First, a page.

As what Akhi Norzah wrote in his comments on my earlier posting, Angkasapuri was noted for its scandals involving top personalities with opposite sex , I was very much aware of this and as such my first priority was to erase that image by educating those who worked there that Angkasapuri was not the " Hollywood" which everyone thought it to be. Being hands on, I often practised MBWA, " Management by Walking About" and that surprised many people who were used to be left to their own devices. I recalled a few times when I walked around with Tok Mat and taking down notes as what he wanted to be done. Another person who was fond of jotting down what Tok Mat said during the Post-Cabinet Meetings was Dato' Jaafar Kamin, the DG of Broadcasting and was always teased by Tok Mat in his familiar phrase " Engkau tulislah je Ja'afar tapi satu pun tak buat". It dawned upon me that Angkasapuri was Tok Mat and Tok Mat was Angkasapuri, as most of the people whom I came across, including the Technical staff would not dare to do anything around the compound without the expressed permission from him.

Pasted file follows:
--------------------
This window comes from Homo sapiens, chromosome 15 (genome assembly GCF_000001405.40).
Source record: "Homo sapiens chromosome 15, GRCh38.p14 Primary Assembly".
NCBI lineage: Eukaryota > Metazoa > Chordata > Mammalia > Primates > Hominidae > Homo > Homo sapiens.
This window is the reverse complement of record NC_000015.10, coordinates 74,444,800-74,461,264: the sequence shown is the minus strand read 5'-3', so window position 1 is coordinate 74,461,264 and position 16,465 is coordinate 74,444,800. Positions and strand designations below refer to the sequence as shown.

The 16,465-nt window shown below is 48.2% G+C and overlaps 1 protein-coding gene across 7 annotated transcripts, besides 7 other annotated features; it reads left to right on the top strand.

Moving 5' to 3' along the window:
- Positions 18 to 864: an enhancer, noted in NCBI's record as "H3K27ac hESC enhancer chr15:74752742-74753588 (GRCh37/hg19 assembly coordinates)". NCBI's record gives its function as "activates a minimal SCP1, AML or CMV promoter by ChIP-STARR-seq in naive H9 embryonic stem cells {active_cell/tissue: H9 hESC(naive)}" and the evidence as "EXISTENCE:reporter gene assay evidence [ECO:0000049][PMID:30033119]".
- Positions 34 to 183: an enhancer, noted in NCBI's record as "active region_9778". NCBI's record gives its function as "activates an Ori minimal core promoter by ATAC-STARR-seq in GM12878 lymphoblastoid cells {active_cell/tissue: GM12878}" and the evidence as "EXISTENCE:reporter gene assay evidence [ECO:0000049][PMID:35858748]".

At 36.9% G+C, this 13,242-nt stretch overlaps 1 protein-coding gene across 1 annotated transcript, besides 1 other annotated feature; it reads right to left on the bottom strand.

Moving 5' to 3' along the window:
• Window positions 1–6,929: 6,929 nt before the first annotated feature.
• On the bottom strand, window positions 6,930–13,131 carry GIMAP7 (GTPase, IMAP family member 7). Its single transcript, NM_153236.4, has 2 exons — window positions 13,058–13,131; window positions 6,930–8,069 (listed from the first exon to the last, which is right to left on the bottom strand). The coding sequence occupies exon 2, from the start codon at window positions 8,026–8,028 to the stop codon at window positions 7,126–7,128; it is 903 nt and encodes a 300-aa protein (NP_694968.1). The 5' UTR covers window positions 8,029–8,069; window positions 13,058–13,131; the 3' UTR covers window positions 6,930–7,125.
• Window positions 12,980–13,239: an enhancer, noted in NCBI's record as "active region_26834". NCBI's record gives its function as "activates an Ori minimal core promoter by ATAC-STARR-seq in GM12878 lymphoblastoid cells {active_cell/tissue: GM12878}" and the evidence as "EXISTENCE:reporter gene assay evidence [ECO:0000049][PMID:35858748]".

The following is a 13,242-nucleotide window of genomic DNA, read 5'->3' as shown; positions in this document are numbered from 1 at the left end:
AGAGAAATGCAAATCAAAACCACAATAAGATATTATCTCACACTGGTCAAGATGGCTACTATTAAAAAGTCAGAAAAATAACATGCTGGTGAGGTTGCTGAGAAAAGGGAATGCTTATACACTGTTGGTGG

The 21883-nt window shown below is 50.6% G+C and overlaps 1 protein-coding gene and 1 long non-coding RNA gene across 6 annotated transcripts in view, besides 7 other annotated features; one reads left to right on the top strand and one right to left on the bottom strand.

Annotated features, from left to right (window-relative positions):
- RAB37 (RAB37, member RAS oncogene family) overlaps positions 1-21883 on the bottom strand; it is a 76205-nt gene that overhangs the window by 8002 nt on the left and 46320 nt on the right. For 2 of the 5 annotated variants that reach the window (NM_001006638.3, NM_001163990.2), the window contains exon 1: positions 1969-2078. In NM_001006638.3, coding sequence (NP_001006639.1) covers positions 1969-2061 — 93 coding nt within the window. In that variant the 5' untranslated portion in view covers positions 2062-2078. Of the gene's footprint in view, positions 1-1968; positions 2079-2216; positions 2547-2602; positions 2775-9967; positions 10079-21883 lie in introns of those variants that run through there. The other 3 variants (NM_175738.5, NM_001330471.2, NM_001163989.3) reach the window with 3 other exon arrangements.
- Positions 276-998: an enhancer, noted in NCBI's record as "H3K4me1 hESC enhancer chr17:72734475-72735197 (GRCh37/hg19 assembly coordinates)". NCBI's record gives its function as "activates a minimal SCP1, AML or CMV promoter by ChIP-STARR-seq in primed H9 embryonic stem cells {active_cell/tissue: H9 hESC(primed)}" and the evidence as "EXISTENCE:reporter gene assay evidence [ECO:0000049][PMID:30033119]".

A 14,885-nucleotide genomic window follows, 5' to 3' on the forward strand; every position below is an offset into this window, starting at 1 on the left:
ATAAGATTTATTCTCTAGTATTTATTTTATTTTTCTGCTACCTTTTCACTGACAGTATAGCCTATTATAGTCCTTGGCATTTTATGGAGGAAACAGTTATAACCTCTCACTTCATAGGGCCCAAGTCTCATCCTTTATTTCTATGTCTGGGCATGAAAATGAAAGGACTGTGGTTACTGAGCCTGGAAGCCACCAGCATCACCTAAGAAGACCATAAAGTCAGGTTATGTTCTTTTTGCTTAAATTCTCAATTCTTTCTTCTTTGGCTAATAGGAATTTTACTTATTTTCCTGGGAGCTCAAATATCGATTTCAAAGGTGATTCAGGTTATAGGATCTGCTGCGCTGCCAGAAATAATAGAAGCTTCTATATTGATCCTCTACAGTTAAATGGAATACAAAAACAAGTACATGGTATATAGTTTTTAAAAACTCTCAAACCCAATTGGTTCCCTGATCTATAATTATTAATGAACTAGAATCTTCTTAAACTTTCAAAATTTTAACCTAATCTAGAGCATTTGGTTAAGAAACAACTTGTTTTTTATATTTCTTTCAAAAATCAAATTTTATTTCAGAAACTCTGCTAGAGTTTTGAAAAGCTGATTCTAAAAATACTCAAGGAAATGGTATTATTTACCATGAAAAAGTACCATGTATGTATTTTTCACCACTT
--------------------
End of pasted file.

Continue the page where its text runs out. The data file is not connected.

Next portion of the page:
One day I told En. Abdullah, an engineer in charge of the decorative lighting why some of the decorative lights were not functioning and still not removed and the reply was he had to wait for a directive from Tok Mat. I retorted back by saying that why he must wait for a directive on purely housekeeping matters and he just had no reply for that. I just instructed him to remove some of the 'junk' lights and told him that I would answer to Tok Mat, and of course nothing happened. But it proved the hold that Tok Mat had on everyone in Angkasapuri and I agree with Norzah that he was one of the most difficult Minister to understand, but once you gained his trust, it was just plain sailing.